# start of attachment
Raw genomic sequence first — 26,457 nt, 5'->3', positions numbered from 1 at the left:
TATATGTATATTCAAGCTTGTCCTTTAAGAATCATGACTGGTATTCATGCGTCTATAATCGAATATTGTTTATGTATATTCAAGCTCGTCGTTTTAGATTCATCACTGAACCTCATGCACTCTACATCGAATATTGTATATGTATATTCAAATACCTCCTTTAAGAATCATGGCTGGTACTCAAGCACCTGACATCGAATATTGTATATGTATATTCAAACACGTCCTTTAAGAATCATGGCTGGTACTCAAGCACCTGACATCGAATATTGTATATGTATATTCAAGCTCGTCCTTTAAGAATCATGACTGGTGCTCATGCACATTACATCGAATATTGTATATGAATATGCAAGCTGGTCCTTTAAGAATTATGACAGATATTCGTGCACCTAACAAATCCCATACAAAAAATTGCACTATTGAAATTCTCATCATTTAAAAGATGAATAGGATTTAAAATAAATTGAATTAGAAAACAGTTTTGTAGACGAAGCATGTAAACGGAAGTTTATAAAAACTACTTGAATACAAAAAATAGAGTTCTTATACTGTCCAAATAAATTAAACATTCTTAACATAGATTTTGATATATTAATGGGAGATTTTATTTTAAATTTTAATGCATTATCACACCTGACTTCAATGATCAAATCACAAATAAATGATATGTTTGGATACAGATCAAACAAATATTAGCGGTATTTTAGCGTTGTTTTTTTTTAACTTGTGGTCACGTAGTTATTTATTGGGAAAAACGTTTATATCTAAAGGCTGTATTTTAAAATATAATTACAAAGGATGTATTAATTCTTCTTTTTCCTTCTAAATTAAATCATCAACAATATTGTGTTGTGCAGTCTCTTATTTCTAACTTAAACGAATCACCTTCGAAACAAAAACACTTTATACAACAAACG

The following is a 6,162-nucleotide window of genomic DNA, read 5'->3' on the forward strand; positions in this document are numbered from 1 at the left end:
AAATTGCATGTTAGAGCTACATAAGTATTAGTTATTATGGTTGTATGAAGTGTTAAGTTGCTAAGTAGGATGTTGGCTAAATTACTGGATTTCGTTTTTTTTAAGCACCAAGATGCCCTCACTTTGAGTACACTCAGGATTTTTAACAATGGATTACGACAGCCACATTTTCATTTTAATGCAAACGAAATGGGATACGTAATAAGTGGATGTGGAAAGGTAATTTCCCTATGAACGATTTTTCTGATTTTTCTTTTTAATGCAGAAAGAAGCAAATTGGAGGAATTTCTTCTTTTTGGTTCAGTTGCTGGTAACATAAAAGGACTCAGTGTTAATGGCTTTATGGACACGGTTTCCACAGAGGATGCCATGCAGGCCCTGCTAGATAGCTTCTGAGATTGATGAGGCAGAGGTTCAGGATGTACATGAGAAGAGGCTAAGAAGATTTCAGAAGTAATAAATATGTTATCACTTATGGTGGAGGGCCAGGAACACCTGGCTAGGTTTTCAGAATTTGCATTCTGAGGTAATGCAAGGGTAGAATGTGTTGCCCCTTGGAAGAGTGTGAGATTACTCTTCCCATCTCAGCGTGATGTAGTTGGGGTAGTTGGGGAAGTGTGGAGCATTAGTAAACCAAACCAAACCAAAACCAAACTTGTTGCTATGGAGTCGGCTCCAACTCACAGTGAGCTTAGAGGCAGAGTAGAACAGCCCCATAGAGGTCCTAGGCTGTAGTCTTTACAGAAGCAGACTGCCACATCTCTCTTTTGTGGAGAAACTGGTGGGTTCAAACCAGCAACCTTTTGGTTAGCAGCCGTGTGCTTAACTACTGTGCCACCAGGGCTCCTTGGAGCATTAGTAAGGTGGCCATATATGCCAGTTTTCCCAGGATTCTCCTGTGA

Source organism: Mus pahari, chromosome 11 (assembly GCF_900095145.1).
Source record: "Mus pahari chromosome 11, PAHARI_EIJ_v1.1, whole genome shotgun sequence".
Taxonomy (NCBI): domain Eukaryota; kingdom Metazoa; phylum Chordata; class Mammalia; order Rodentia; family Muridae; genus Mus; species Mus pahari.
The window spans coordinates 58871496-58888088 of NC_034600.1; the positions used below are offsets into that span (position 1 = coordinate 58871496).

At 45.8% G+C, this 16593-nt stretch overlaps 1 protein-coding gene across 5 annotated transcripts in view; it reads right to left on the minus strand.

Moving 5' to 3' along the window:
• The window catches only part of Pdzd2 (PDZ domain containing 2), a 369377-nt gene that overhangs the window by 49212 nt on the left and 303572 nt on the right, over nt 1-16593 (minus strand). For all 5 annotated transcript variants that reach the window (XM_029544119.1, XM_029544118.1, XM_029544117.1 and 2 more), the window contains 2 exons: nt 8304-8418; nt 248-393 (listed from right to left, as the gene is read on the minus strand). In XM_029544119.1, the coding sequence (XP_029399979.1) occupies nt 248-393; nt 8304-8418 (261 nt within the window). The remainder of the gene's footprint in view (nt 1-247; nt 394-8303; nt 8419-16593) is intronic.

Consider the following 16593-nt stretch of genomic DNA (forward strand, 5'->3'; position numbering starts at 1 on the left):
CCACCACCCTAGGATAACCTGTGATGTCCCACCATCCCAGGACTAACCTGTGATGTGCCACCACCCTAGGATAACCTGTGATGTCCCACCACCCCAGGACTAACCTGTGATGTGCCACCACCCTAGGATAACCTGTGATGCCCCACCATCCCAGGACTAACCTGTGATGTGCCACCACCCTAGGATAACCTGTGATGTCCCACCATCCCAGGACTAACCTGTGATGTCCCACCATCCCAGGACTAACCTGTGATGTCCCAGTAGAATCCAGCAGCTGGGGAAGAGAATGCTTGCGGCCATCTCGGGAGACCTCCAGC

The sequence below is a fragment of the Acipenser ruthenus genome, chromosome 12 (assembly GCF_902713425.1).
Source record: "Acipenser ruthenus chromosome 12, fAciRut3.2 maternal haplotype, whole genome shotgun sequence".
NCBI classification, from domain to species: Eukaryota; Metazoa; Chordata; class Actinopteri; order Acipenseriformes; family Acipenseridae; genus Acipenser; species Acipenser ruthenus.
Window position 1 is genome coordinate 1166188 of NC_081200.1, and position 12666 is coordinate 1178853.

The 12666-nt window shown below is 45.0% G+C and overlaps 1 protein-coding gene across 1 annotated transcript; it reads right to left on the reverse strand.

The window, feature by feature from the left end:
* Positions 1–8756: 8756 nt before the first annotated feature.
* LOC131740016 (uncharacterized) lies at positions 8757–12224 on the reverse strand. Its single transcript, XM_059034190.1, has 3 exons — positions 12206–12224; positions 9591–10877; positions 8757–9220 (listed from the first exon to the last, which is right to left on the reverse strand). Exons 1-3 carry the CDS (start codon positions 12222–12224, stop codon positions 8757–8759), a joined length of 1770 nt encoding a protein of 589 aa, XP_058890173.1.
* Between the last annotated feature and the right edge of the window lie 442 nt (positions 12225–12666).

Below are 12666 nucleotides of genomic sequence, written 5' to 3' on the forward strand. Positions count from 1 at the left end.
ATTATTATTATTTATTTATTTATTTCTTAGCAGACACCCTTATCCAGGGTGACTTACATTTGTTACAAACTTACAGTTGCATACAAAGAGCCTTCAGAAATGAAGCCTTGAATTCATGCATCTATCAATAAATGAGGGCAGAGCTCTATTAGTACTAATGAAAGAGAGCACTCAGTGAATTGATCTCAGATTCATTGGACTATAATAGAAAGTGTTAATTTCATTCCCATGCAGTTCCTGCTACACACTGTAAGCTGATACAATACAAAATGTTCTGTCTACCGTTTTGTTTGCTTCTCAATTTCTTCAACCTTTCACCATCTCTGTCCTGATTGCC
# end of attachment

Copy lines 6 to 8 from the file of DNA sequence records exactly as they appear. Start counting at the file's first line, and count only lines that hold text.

Source record: "Mus pahari chromosome 11, PAHARI_EIJ_v1.1, whole genome shotgun sequence".
Taxonomy (NCBI): domain Eukaryota; kingdom Metazoa; phylum Chordata; class Mammalia; order Rodentia; family Muridae; genus Mus; species Mus pahari.
The window spans coordinates 58871496-58888088 of NC_034600.1; the positions used below are offsets into that span (position 1 = coordinate 58871496).